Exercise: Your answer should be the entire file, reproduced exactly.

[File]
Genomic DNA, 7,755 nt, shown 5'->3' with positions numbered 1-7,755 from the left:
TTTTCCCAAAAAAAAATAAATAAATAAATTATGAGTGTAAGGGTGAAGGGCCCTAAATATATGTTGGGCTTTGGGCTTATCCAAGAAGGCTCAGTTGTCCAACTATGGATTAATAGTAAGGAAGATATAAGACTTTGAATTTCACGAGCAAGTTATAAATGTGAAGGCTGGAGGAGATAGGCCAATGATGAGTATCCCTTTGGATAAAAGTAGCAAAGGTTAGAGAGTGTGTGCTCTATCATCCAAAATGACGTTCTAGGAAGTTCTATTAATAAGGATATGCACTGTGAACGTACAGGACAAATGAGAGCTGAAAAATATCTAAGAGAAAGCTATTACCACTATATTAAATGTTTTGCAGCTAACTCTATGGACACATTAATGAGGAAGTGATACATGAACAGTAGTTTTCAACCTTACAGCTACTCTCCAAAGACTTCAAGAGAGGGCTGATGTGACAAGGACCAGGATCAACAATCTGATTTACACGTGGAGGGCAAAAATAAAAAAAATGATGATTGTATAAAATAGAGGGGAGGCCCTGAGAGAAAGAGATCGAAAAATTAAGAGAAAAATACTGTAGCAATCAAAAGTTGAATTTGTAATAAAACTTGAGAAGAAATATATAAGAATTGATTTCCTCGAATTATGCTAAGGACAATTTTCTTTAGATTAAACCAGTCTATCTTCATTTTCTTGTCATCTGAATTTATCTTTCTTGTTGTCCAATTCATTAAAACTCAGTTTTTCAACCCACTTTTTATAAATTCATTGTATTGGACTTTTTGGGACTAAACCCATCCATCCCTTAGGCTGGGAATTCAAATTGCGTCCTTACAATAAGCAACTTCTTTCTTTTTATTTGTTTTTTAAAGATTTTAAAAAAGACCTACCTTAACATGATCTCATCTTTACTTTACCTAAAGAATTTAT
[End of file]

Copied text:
Genomic DNA, 7,755 nt, shown 5'->3' with positions numbered 1-7,755 from the left:
TTTTCCCAAAAAAAAATAAATAAATAAATTATGAGTGTAAGGGTGAAGGGCCCTAAATATATGTTGGGCTTTGGGCTTATCCAAGAAGGCTCAGTTGTCCAACTATGGATTAATAGTAAGGAAGATATAAGACTTTGAATTTCACGAGCAAGTTATAAATGTGAAGGCTGGAGGAGATAGGCCAATGATGAGTATCCCTTTGGATAAAAGTAGCAAAGGTTAGAGAGTGTGTGCTCTATCATCCAAAATGACGTTCTAGGAAGTTCTATTAATAAGGATATGCACTGTGAACGTACAGGACAAATGAGAGCTGAAAAATATCTAAGAGAAAGCTATTACCACTATATTAAATGTTTTGCAGCTAACTCTATGGACACATTAATGAGGAAGTGATACATGAACAGTAGTTTTCAACCTTACAGCTACTCTCCAAAGACTTCAAGAGAGGGCTGATGTGACAAGGACCAGGATCAACAATCTGATTTACACGTGGAGGGCAAAAATAAAAAAAATGATGATTGTATAAAATAGAGGGGAGGCCCTGAGAGAAAGAGATCGAAAAATTAAGAGAAAAATACTGTAGCAATCAAAAGTTGAATTTGTAATAAAACTTGAGAAGAAATATATAAGAATTGATTTCCTCGAATTATGCTAAGGACAATTTTCTTTAGATTAAACCAGTCTATCTTCATTTTCTTGTCATCTGAATTTATCTTTCTTGTTGTCCAATTCATTAAAACTCAGTTTTTCAACCCACTTTTTATAAATTCATTGTATTGGACTTTTTGGGACTAAACCCATCCATCCCTTAGGCTGGGAATTCAAATTGCGTCCTTACAATAAGCAACTTCTTTCTTTTTATTTGTTTTTTAAAGATTTTAAAAAAGACCTACCTTAACATGATCTCATCTTTACTTTACCTAAAGAATTTAT